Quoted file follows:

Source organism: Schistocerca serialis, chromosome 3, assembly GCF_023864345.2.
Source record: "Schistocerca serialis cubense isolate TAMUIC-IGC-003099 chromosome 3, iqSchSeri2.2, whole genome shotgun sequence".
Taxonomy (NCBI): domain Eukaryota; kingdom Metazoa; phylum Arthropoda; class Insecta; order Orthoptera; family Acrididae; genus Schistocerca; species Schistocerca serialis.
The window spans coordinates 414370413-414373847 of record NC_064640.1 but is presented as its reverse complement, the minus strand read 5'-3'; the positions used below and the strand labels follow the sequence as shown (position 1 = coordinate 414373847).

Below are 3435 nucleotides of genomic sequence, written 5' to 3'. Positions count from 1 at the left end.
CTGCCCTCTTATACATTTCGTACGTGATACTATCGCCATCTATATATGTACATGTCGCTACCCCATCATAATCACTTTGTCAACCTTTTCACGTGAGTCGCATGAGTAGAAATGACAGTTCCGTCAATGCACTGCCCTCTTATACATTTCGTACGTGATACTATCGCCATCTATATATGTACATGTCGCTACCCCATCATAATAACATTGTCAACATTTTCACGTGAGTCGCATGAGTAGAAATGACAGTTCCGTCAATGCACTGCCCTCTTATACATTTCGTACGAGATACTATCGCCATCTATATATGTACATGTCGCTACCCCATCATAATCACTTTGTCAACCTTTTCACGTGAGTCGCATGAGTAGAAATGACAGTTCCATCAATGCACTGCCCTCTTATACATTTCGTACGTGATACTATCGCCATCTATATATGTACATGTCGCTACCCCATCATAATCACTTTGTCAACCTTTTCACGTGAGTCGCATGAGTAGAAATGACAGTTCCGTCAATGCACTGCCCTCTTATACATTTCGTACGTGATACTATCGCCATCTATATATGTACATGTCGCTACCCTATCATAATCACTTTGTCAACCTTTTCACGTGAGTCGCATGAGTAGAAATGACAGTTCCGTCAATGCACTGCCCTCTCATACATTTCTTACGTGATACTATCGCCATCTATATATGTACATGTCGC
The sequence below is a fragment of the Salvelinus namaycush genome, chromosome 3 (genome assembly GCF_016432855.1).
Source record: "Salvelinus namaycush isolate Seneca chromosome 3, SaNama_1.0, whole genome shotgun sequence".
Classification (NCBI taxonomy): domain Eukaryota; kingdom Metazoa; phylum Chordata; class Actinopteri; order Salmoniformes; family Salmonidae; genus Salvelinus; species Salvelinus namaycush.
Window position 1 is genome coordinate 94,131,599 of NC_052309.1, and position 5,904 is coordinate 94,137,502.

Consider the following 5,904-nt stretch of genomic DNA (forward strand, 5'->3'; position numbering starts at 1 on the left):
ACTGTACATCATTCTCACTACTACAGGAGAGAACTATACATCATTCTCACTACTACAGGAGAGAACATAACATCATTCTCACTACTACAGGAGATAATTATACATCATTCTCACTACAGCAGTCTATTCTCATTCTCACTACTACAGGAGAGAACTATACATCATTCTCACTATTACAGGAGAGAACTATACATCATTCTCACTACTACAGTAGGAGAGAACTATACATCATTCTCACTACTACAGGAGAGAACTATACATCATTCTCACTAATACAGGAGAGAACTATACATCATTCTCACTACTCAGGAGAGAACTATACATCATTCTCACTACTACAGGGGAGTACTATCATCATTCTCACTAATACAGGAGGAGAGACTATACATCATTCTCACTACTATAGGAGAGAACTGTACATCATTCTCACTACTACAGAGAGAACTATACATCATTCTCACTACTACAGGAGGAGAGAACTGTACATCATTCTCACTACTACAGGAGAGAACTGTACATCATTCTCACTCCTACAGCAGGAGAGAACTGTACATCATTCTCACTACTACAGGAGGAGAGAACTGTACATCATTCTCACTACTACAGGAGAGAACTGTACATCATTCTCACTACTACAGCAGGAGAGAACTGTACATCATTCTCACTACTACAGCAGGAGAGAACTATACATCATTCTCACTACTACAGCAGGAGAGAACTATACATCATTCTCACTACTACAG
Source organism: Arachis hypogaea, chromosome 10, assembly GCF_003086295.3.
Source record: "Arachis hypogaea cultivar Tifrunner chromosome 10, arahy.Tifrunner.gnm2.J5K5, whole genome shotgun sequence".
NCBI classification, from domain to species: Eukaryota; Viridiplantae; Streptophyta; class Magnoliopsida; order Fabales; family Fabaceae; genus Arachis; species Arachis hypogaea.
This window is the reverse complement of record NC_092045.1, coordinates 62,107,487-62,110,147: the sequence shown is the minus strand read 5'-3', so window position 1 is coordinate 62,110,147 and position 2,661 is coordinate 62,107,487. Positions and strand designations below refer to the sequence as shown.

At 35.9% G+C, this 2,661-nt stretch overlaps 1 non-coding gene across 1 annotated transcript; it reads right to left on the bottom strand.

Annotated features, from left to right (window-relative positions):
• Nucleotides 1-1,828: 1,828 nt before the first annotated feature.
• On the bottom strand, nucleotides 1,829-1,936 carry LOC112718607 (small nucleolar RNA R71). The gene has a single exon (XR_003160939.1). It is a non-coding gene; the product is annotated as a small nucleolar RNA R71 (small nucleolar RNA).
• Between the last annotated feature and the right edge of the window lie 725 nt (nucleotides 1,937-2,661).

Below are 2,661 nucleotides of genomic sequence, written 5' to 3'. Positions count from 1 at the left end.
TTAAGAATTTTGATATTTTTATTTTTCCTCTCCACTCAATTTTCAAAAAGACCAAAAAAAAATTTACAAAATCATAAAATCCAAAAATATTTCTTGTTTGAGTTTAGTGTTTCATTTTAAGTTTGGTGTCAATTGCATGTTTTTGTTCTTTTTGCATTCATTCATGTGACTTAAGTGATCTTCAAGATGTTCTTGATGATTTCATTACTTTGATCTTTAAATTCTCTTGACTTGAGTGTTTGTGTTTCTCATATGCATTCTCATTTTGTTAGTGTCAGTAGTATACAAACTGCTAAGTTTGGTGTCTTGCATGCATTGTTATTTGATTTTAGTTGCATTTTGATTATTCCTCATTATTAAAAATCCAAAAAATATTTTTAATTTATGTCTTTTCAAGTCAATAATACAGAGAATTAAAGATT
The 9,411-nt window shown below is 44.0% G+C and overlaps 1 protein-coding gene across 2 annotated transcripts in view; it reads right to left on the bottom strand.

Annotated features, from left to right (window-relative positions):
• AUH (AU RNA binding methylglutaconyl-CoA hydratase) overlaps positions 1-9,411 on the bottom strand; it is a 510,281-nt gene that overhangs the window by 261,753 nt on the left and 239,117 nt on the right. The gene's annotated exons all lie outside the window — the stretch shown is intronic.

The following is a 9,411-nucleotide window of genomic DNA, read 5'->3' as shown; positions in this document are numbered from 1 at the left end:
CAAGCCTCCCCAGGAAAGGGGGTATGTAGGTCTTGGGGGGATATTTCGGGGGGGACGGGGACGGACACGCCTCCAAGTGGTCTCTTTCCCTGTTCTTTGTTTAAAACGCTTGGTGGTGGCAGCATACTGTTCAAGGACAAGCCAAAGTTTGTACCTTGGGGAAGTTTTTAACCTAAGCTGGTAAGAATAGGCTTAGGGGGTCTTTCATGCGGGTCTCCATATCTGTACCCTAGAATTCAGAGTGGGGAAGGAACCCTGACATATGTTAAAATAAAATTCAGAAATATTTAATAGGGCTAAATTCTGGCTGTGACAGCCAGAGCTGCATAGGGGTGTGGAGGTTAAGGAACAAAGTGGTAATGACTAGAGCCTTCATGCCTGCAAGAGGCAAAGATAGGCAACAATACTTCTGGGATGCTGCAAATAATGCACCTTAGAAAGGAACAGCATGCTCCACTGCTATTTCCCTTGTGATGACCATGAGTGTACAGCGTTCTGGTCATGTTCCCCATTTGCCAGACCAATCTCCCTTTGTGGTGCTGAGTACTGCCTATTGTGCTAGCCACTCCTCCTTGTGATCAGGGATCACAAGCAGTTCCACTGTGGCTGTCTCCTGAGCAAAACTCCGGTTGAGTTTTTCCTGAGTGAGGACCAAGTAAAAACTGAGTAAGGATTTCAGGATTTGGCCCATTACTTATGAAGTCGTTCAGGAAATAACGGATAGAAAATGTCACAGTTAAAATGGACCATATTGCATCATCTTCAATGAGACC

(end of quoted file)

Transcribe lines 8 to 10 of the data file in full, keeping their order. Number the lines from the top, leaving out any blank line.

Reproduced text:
Source record: "Salvelinus namaycush isolate Seneca chromosome 3, SaNama_1.0, whole genome shotgun sequence".
Classification (NCBI taxonomy): domain Eukaryota; kingdom Metazoa; phylum Chordata; class Actinopteri; order Salmoniformes; family Salmonidae; genus Salvelinus; species Salvelinus namaycush.
Window position 1 is genome coordinate 94,131,599 of NC_052309.1, and position 5,904 is coordinate 94,137,502.